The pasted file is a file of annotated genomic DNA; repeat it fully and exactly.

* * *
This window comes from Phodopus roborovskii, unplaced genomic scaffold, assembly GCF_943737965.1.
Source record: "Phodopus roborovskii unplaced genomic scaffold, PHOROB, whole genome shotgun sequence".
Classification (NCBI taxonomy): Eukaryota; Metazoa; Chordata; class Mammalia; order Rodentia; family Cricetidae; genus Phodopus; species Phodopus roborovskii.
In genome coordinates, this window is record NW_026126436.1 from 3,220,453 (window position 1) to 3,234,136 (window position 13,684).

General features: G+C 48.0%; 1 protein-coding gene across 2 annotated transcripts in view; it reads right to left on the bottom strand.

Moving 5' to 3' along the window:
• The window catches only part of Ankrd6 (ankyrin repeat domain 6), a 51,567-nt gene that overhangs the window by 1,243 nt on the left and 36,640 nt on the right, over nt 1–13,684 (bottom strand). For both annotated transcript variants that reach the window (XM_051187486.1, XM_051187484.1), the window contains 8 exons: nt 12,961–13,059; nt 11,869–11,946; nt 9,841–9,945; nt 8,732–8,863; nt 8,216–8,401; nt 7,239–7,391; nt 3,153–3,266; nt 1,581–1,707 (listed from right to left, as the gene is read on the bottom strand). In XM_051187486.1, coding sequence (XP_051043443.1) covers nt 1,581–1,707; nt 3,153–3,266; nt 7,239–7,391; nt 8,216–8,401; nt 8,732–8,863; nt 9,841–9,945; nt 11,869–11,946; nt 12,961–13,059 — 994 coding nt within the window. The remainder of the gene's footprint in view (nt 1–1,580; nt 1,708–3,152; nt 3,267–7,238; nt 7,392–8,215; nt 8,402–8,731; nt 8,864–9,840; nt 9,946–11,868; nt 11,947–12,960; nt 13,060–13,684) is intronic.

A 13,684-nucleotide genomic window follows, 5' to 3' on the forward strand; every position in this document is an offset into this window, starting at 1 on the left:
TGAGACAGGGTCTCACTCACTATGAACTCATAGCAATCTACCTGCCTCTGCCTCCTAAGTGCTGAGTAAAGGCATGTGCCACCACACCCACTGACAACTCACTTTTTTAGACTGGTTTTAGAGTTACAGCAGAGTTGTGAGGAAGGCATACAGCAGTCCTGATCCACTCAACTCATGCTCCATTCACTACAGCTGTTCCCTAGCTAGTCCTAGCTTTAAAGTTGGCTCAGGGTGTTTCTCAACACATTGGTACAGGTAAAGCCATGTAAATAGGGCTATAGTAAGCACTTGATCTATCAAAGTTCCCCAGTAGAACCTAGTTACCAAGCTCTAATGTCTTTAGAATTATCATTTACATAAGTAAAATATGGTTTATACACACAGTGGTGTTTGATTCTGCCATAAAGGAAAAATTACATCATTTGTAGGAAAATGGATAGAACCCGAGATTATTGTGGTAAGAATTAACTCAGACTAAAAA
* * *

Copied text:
This window comes from Phodopus roborovskii, unplaced genomic scaffold, assembly GCF_943737965.1.
Source record: "Phodopus roborovskii unplaced genomic scaffold, PHOROB, whole genome shotgun sequence".
Classification (NCBI taxonomy): Eukaryota; Metazoa; Chordata; class Mammalia; order Rodentia; family Cricetidae; genus Phodopus; species Phodopus roborovskii.
In genome coordinates, this window is record NW_026126436.1 from 3,220,453 (window position 1) to 3,234,136 (window position 13,684).

General features: G+C 48.0%; 1 protein-coding gene across 2 annotated transcripts in view; it reads right to left on the bottom strand.

Moving 5' to 3' along the window:
• The window catches only part of Ankrd6 (ankyrin repeat domain 6), a 51,567-nt gene that overhangs the window by 1,243 nt on the left and 36,640 nt on the right, over nt 1–13,684 (bottom strand). For both annotated transcript variants that reach the window (XM_051187486.1, XM_051187484.1), the window contains 8 exons: nt 12,961–13,059; nt 11,869–11,946; nt 9,841–9,945; nt 8,732–8,863; nt 8,216–8,401; nt 7,239–7,391; nt 3,153–3,266; nt 1,581–1,707 (listed from right to left, as the gene is read on the bottom strand). In XM_051187486.1, coding sequence (XP_051043443.1) covers nt 1,581–1,707; nt 3,153–3,266; nt 7,239–7,391; nt 8,216–8,401; nt 8,732–8,863; nt 9,841–9,945; nt 11,869–11,946; nt 12,961–13,059 — 994 coding nt within the window. The remainder of the gene's footprint in view (nt 1–1,580; nt 1,708–3,152; nt 3,267–7,238; nt 7,392–8,215; nt 8,402–8,731; nt 8,864–9,840; nt 9,946–11,868; nt 11,947–12,960; nt 13,060–13,684) is intronic.

A 13,684-nucleotide genomic window follows, 5' to 3' on the forward strand; every position in this document is an offset into this window, starting at 1 on the left:
TGAGACAGGGTCTCACTCACTATGAACTCATAGCAATCTACCTGCCTCTGCCTCCTAAGTGCTGAGTAAAGGCATGTGCCACCACACCCACTGACAACTCACTTTTTTAGACTGGTTTTAGAGTTACAGCAGAGTTGTGAGGAAGGCATACAGCAGTCCTGATCCACTCAACTCATGCTCCATTCACTACAGCTGTTCCCTAGCTAGTCCTAGCTTTAAAGTTGGCTCAGGGTGTTTCTCAACACATTGGTACAGGTAAAGCCATGTAAATAGGGCTATAGTAAGCACTTGATCTATCAAAGTTCCCCAGTAGAACCTAGTTACCAAGCTCTAATGTCTTTAGAATTATCATTTACATAAGTAAAATATGGTTTATACACACAGTGGTGTTTGATTCTGCCATAAAGGAAAAATTACATCATTTGTAGGAAAATGGATAGAACCCGAGATTATTGTGGTAAGAATTAACTCAGACTAAAAA